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Exam 6C (Fall 2018) > A - Mayhall-Noonan > Flashcards

Flashcards in A - Mayhall-Noonan Deck (13):
1

Mayhall

why insurance regulation was born at the state govt level in US.

-In mid 1850's, there was little resources at the federal govt level
-State govts were more developed to handle a new concern like insurance industry.

2

Mayhall

why the US federal government attempted to take over insurance regulation.

why the federal take over did not work.

-Companies with multi-state business had difficulties with all the different rules between states.

-Those companies joined a movement for federal insurance regulation, but the movement was more about avoiding regulation that about promoting federal superiority

3

Mayhall

Paul v Virginia (1869)
Discuss ruling and implication for industry in US

-TRUC: Inter-PAUL, commerce du viol - NOT!
-US Supreme Court said insurance was NOT INTERSTATE COMMERCE and that state regulation did NOT VIOLATE US CONSTITUTION.
-Hence, Insurance is subject to state regulation, not federal regulation
-State primacy emerged.
-To defend their authority, States created NAIC in 1871 to bring uniformity to insurance regulation.

4

Mayhall

why the insurance industry avoided New Deal federal regulation that fell on the banking and securities state-based regulation.

Because the insurance industry survived the Great Depression largely intact.

5

Mayhall

US v. South-Eastern Underwriters Association (1944).

What was the US Congress response?

Truc : SE-UWR (sewer) - FLUSH Paul-v-Virginia
-Anti-trust case brought under the Sherman act
-Supreme Court found that insurance was subject to federal regulation, overturning Paul v Virginia.
-Insurance was now Commerce under US Constitution, so it could be federally regulated.
-US Congress, in 1945, passed McCarran-Ferguson Act.

6

Mayhall

McCarran-Ferguson Act (1945).

-says that state insurance regulation is in the public interest.
-that no federal law should invalidate state insurance regulation, unless specifically designed for insurance.
-However, federal continues to try to take upon the state regulation.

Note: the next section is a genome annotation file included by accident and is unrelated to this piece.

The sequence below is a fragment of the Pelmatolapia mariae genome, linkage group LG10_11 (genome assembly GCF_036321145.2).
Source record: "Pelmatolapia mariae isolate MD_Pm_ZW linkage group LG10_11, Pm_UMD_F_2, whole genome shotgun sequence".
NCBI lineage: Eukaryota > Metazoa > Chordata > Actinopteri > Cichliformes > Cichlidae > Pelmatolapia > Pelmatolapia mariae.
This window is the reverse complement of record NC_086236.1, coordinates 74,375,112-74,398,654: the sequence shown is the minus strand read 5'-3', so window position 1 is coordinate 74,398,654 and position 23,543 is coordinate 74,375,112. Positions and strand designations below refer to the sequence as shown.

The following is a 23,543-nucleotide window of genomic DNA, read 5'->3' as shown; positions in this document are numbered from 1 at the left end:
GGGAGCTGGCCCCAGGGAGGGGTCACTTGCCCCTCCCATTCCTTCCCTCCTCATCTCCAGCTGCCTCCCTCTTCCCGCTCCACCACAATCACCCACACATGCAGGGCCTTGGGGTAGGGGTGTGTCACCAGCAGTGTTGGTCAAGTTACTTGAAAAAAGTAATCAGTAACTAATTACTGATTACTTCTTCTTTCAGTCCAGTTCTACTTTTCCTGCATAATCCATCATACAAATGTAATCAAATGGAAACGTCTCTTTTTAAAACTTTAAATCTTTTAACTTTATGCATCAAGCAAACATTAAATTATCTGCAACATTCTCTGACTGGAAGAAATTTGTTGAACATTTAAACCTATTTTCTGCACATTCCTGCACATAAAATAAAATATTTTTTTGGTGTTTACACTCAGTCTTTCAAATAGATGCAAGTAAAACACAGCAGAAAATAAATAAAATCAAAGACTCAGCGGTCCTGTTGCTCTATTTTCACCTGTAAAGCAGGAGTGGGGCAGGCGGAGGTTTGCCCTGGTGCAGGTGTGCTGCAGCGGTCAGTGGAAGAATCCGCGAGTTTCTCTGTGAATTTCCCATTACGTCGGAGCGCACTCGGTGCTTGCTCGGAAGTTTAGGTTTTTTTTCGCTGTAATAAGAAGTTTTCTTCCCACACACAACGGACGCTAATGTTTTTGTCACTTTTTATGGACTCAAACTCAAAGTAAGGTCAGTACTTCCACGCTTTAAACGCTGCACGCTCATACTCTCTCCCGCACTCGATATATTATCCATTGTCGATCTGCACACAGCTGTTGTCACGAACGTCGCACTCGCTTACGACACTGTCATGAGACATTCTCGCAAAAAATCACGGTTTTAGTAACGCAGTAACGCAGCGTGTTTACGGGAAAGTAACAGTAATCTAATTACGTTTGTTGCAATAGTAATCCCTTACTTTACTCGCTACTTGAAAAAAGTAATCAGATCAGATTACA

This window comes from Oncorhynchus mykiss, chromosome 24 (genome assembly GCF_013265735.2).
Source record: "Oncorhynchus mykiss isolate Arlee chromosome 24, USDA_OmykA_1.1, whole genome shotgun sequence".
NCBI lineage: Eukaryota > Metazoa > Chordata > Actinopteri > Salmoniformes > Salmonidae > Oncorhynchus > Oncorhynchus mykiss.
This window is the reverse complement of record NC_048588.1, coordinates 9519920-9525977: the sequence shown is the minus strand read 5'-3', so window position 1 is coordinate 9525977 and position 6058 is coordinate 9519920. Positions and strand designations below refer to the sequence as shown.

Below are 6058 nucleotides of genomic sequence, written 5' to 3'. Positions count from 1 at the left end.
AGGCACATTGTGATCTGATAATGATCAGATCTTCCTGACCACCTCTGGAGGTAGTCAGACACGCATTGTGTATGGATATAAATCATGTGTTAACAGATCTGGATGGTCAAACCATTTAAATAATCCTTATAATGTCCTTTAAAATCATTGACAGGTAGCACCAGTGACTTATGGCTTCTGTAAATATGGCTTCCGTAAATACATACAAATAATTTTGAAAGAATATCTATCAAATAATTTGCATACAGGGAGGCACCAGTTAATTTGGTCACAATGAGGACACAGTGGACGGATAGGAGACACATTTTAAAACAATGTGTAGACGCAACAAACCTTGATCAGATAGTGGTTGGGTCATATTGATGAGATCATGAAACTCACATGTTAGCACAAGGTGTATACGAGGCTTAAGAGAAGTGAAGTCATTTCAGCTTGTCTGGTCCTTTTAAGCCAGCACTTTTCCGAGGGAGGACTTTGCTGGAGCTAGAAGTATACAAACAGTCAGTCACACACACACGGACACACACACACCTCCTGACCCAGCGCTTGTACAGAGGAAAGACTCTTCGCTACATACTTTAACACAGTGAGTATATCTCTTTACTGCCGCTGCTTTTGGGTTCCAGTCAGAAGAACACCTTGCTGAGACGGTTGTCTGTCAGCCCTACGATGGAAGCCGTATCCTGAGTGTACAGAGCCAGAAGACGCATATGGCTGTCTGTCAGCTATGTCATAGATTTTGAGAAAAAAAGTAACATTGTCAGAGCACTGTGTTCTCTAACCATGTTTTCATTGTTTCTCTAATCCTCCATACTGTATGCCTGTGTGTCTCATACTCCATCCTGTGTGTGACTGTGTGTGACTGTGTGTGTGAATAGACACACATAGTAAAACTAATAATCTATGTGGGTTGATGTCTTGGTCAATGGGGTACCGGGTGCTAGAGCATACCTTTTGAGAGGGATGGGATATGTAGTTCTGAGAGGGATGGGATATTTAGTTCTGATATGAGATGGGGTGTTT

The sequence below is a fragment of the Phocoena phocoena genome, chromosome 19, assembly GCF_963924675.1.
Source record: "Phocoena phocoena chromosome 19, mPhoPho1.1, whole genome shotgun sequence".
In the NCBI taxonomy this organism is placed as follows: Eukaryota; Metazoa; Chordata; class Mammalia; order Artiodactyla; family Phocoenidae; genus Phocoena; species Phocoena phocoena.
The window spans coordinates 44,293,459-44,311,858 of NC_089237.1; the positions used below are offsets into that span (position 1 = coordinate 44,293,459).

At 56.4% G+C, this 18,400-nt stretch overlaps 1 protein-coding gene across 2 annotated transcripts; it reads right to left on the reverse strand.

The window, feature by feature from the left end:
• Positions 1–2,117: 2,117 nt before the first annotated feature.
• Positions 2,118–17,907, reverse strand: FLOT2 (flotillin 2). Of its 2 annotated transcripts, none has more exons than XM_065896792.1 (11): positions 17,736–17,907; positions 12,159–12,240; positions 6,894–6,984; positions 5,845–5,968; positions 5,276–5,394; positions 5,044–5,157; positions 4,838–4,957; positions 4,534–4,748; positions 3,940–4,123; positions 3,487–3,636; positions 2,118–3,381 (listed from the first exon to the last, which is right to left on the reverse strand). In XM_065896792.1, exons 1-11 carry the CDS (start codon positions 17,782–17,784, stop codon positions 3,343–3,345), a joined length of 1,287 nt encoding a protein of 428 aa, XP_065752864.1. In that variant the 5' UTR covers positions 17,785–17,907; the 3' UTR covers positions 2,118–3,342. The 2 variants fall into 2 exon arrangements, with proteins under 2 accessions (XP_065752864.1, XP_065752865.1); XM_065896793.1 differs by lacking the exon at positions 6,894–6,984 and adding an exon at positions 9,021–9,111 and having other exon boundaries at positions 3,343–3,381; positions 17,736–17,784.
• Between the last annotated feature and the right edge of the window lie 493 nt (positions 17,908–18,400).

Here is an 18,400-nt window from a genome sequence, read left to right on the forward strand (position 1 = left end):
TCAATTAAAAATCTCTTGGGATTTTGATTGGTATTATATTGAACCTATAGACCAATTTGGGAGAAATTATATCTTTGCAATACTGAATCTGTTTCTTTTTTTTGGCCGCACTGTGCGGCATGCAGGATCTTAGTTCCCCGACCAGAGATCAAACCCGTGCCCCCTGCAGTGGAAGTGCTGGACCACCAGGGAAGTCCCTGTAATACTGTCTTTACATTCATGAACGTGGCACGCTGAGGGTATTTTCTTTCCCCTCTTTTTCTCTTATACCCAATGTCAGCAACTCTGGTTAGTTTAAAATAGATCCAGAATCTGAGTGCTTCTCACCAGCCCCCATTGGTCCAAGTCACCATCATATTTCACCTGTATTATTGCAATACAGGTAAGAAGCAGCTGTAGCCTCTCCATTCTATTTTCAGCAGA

7

Mayhall

3 federal laws about insurance provided in McCarran-Ferguson Act.

2 purposes of these federal laws

1) Sherman Act
2) Clayton Act
3) Federal Trade Commission Act
Purposes :
1) To prevent anti-competitive practices
2) to regulate trade
3) to promote consumer protection

8

Mayhall

3 measures that NAIC took when Federal proposed federal charting of insurance regulation.

1) codification of Accounting Principles
2) Risk-based capital requirements.
3) Federal Regulation Accreditation Standards

9

Mayhall

Discuss Gramm-Leach-Bliley Financial Modernization Act of 1999.

-LGBT (regroupe des gens de tous les horizons, compréhensif)
-Congress passed the Act in 1999.
-comprehensive framework for affiliations of banks, securities and insurance companies.
-Conclude that state should regulates insurance industry, but set out minimum standards that state regulations must meet unless federal law take over.

10

Mayhall

2 recent Acts (after Gramm-Leach-Bliley) challenging the Primacy of State regulation by federal regulation

1) DODD-FRANK
2) PPACA (OBAMACARE) Patient Protection and Affordable Care Act.

11

Mayhall

Describe PPACA

-PPACA (Patient Protection and Affordable Care Act) - OBAMACARE
-reform of health insurance market
-health benefit plans to be marketed through insurance exchange.
-federally-mandated but state-created
-Under PPACA, health insurers must maintain specific medical-loss ratios set by federal law.

12

Mayhall

2 implications of DODD-FRANK Regulation in US.

1) Creates FEDERAL INSURANCE OFFICE (FIO) to collect info on insurance industry and to draft a proposed federal insurance regulatory system.

2) Creates FEDERAL STABILITY OVERSIGHT COUNCIL (FSOC) to monitor financial market and identify risk to financial stability in US

13

Mayhall

Roles of Federal Stability Oversight Council (FSOC).

1) identify risk to financial stability in US
2) apply higher financial standards to companies
3) can declare that an insurance company pose a systematic risk and is subject to federal supervision